We’d planned on flying to Xi’an today, but we didn’t realize that in order to pay for tickets with the reservation site we’re using (CTrip.com), we had to pay 24 hours in advance to use a foreign (US) credit card. So we saw some local sites, got oil massages, and fly out tomorrow. We had to make a snap decision about how long to stay there, so we will fly the next morning to Guilin.
Today, M and I hiked along the Great Wall. We hired the same driver several other conventioneers had found, and he dropped us off at Jinshanling, driving to Simatai to wait for us there. We walked and clambered and climbed the Wall for about 14 kilometers, past or through about 35 beacon towers (spaced, apparently, such that no space in between was out of bow range). The Wall was crumbled in places, and breath-takingly steep in others… but that didn’t stop the hordes of locals who greeted us regularly along the way with trinkets, postcards, t-shirts, and drinks; clustered in twos and threes, they cajoled and even followed us. They had a network of secret paths they used to get to and between towers, and they seemed to work together to some extent (“Coke? Beer? Postcard? You buy later…”). We did buy a few things (normally water), more out of sympathy and admiration than need. China is amazingly, aggressively capitalist. The invaders of ages past now make their living from the Wall itself.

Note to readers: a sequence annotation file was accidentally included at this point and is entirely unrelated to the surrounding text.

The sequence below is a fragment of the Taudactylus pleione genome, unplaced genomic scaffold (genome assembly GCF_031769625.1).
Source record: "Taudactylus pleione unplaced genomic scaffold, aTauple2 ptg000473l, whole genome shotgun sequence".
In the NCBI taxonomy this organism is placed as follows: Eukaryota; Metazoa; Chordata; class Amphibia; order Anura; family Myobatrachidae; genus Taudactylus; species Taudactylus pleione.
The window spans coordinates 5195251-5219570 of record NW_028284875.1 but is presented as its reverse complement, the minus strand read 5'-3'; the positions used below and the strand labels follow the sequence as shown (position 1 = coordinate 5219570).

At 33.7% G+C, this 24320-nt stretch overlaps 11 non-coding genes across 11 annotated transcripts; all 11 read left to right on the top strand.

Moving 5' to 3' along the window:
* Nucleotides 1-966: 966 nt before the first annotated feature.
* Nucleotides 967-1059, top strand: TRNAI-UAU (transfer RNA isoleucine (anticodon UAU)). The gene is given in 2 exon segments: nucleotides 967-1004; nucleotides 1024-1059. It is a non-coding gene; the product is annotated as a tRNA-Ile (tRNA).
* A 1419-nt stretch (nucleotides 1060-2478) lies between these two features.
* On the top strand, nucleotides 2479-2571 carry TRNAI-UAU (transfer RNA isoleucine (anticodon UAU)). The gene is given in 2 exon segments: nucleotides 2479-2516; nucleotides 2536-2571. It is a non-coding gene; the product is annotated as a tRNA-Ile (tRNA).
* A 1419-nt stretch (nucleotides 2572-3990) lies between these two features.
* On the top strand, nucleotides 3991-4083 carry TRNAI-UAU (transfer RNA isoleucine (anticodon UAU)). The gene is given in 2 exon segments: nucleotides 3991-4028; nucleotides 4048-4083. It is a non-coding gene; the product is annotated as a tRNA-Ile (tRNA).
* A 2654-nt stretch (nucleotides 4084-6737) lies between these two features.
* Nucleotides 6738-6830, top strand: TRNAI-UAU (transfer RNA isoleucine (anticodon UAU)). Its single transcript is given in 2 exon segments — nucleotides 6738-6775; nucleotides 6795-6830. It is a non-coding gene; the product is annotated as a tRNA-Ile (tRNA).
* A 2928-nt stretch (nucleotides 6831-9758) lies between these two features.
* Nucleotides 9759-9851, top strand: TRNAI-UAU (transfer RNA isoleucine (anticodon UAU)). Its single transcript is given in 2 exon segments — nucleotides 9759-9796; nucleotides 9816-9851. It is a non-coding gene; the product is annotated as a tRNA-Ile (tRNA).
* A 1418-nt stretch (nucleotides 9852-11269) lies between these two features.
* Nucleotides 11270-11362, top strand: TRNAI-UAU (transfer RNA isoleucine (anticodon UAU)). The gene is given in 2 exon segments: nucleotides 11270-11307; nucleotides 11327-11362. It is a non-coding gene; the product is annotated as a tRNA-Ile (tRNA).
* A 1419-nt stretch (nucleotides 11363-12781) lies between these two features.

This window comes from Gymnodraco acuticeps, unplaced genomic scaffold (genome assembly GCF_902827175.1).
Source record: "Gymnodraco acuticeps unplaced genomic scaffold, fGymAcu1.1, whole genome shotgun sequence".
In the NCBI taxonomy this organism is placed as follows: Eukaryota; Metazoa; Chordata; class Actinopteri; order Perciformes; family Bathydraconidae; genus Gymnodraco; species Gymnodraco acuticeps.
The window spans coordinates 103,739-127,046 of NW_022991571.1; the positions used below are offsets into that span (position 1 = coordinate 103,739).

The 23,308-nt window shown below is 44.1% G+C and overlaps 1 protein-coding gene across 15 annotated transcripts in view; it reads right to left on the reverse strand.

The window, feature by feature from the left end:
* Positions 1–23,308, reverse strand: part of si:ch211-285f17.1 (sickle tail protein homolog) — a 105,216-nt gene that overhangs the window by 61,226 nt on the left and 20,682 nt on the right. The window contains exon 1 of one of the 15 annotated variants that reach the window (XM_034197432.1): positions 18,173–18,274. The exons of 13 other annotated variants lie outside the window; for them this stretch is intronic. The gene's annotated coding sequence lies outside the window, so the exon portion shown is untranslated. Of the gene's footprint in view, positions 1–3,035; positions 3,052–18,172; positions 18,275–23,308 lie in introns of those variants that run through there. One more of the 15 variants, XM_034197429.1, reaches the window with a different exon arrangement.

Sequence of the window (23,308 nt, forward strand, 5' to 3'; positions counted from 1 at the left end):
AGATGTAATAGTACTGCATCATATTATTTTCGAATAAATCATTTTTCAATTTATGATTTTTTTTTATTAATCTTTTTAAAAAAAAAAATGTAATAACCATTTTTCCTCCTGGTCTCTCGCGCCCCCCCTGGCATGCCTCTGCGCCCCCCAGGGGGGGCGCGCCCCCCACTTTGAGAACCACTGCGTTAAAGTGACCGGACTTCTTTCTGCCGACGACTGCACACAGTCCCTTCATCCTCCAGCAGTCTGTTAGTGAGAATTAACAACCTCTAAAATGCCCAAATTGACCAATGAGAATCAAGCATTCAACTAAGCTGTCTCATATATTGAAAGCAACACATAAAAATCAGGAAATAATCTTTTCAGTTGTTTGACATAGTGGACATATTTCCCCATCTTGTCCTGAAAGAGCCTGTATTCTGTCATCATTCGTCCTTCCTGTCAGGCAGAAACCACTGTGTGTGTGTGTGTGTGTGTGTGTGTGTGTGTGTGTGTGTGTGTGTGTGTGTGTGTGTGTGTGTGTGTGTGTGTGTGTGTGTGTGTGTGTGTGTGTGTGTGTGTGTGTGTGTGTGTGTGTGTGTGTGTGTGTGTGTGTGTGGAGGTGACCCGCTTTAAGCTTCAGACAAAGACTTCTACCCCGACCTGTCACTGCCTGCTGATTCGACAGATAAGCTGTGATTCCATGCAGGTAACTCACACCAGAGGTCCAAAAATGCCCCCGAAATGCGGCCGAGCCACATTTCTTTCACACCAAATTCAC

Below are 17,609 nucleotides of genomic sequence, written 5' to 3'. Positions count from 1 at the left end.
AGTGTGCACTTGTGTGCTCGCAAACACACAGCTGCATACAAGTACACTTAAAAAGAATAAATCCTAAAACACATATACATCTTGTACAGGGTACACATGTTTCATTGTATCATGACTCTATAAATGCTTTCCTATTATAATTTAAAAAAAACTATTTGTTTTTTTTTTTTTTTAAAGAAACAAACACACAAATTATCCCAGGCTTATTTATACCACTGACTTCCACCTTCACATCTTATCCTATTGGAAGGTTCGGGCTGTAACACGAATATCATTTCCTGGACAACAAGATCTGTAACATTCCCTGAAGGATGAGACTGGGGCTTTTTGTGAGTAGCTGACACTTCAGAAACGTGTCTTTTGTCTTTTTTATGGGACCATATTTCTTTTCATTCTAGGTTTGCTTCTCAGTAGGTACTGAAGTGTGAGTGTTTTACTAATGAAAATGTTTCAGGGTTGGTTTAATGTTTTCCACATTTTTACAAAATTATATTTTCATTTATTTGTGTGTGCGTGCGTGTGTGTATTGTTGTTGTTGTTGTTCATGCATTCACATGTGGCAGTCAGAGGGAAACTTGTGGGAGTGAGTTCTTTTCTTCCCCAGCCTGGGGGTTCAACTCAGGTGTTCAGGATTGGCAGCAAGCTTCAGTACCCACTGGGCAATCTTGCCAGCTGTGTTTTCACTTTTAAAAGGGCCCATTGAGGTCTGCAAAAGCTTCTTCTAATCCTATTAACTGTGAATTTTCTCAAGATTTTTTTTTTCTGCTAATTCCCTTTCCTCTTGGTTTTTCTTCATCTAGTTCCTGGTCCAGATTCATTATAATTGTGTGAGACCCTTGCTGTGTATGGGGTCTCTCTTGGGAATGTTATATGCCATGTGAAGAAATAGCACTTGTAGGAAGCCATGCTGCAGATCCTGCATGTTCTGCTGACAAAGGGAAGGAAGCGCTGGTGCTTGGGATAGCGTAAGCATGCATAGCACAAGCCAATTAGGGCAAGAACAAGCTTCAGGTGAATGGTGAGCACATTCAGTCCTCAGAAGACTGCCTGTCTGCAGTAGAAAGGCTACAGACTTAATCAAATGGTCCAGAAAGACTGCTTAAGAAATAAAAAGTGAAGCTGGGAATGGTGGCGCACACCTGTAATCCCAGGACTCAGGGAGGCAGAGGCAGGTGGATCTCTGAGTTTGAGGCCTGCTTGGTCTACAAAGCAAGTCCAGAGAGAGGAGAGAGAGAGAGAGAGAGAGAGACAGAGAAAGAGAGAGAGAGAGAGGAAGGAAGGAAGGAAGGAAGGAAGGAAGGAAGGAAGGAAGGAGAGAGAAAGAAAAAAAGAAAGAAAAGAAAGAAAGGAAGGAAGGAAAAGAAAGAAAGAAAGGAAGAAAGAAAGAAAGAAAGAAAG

The Great Wall itself is impressive, snaking (or rather, dragon-ing) across the mountains, clawing up and down the foothills. While not as old as I had thought (this section was built between 18 and 33 generations ago), it was nonetheless an impressive sight.
My initial frame of reference for Chinese culture was my travel in Japan. I’ve been there 3 or 4 times (twice for a couple weeks at a time, traveling around), have some Japanese friends, and know a bit about their pop culture, so it was by far the Asian country I was most familiar with. Coming to China, I was struck almost immediately by the difference.
The Chinese are really friendly.
The Japanese are often more polite, but rather more reserved. The Chinese may not be as polite, but they seem more genuinely approachable and gregarious. Strikingly so. It seems to me that they are both more polite and more friendly than Americans in general, too. They are helpful and just seem to smile more, and the kids especially are quick to shyly say “hello”. The parents also seem very indulgent of their kids, for what that’s worth, but they kids seem well-behaved nonetheless.
They are also rather taken with M, no doubt because of her fair skin, height, and (if I may say so) beauty. They want to take pictures of her, and with her, quite frequently.
A slightly less wholesome side of this lightness of spirit is the ease with which I’ve seen people here slip into defense or praise of their government, and what might be a complacence about political matters. The propaganda in China, in tourist papers and on TV (and especially regarding the Olympics), is as thick as the air; I need a knife and fork to breathe here sometimes.